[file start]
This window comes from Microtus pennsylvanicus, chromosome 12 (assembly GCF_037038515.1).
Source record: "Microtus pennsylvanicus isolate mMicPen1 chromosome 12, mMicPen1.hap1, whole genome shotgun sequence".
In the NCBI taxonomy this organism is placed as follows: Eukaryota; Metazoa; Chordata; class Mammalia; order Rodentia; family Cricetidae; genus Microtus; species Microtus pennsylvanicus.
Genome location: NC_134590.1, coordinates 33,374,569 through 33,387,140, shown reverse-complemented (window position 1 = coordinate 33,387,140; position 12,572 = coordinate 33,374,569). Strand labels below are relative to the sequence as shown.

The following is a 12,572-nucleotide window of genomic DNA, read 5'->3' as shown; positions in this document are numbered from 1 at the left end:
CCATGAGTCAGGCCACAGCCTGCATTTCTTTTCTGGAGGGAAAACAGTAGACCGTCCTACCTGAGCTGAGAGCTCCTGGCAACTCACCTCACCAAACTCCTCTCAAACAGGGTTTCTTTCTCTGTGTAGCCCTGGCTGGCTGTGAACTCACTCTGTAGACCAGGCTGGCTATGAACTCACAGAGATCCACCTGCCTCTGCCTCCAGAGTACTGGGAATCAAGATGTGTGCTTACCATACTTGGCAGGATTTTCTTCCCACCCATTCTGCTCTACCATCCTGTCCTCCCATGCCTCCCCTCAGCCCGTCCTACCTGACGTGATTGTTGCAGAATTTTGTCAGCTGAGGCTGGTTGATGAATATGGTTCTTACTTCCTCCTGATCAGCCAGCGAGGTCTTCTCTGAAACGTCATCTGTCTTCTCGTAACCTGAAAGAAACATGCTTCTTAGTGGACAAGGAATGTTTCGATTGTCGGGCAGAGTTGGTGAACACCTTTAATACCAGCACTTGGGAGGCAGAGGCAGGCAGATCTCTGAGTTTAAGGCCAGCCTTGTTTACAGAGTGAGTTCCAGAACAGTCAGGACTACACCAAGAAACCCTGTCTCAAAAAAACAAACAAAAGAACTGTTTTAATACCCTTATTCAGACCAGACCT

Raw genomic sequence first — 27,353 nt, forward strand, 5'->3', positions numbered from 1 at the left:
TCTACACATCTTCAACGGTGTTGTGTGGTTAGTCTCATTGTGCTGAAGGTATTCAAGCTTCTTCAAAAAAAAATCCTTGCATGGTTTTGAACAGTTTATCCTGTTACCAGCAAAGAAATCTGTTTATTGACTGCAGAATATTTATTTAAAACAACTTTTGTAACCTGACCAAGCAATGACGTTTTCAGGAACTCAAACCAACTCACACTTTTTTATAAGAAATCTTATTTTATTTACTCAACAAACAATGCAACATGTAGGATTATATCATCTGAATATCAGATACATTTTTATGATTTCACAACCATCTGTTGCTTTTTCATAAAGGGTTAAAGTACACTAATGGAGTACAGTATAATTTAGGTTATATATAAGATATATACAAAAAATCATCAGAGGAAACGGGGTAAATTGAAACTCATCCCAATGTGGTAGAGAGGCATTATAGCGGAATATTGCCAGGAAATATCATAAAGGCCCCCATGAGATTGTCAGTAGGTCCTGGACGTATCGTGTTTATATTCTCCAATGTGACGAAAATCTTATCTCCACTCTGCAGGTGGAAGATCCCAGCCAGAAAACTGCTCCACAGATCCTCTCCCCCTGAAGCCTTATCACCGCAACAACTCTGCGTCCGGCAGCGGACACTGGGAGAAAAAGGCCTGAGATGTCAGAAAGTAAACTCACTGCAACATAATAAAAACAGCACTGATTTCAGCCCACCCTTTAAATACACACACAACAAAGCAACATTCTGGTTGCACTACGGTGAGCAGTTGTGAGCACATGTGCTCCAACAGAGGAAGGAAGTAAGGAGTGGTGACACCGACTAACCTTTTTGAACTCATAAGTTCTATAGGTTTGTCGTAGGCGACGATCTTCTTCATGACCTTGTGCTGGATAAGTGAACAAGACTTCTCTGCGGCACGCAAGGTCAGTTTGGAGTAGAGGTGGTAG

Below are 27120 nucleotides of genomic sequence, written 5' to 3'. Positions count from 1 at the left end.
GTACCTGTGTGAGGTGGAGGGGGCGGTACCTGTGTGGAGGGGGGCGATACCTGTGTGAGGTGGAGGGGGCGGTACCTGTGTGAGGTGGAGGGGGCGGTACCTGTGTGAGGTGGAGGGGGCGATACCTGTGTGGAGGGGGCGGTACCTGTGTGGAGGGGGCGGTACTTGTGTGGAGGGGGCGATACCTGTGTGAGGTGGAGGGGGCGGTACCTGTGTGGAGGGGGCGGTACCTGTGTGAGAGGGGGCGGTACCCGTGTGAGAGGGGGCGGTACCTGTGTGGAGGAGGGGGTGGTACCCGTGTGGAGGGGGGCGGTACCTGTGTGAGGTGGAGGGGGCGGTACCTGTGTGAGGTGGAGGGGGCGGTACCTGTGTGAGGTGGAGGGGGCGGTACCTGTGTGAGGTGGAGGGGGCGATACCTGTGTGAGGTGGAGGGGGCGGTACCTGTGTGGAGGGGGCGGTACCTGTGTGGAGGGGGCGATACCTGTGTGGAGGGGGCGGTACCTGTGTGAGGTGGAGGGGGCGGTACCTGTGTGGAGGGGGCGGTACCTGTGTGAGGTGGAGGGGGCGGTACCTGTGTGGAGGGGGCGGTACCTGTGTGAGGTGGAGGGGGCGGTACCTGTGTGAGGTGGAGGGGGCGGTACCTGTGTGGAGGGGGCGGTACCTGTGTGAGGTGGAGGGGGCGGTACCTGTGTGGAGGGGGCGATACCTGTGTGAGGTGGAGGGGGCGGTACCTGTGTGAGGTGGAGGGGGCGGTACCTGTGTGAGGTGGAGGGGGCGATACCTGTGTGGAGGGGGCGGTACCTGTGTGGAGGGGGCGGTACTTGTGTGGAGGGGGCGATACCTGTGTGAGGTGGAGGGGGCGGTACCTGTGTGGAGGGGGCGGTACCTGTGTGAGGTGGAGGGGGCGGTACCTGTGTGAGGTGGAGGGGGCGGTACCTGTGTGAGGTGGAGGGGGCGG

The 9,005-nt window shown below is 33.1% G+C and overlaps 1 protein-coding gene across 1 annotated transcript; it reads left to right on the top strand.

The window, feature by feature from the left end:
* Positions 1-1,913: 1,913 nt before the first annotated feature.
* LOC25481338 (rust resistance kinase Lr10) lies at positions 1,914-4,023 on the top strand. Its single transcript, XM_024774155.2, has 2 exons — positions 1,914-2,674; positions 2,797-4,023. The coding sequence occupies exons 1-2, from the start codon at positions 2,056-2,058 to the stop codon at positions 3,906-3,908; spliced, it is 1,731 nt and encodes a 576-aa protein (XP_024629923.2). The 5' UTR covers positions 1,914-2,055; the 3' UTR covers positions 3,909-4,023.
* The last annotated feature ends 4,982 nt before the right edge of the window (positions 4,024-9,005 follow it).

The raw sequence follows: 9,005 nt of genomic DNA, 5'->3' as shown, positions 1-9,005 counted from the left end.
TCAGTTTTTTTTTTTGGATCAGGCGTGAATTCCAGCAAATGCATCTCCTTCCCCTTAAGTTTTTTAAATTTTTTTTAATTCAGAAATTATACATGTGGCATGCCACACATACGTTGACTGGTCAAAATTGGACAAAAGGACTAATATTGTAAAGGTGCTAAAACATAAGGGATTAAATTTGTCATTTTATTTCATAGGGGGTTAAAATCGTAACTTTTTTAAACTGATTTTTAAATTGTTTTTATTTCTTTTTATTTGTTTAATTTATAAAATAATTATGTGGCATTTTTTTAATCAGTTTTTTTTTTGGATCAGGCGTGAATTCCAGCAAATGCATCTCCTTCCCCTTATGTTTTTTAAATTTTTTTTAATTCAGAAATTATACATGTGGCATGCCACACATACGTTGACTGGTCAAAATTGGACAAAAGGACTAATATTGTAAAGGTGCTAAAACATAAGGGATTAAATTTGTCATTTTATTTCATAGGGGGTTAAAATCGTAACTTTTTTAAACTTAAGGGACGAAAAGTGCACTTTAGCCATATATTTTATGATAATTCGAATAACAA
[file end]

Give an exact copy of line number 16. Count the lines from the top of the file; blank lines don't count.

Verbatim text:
The raw sequence follows: 9,005 nt of genomic DNA, 5'->3' as shown, positions 1-9,005 counted from the left end.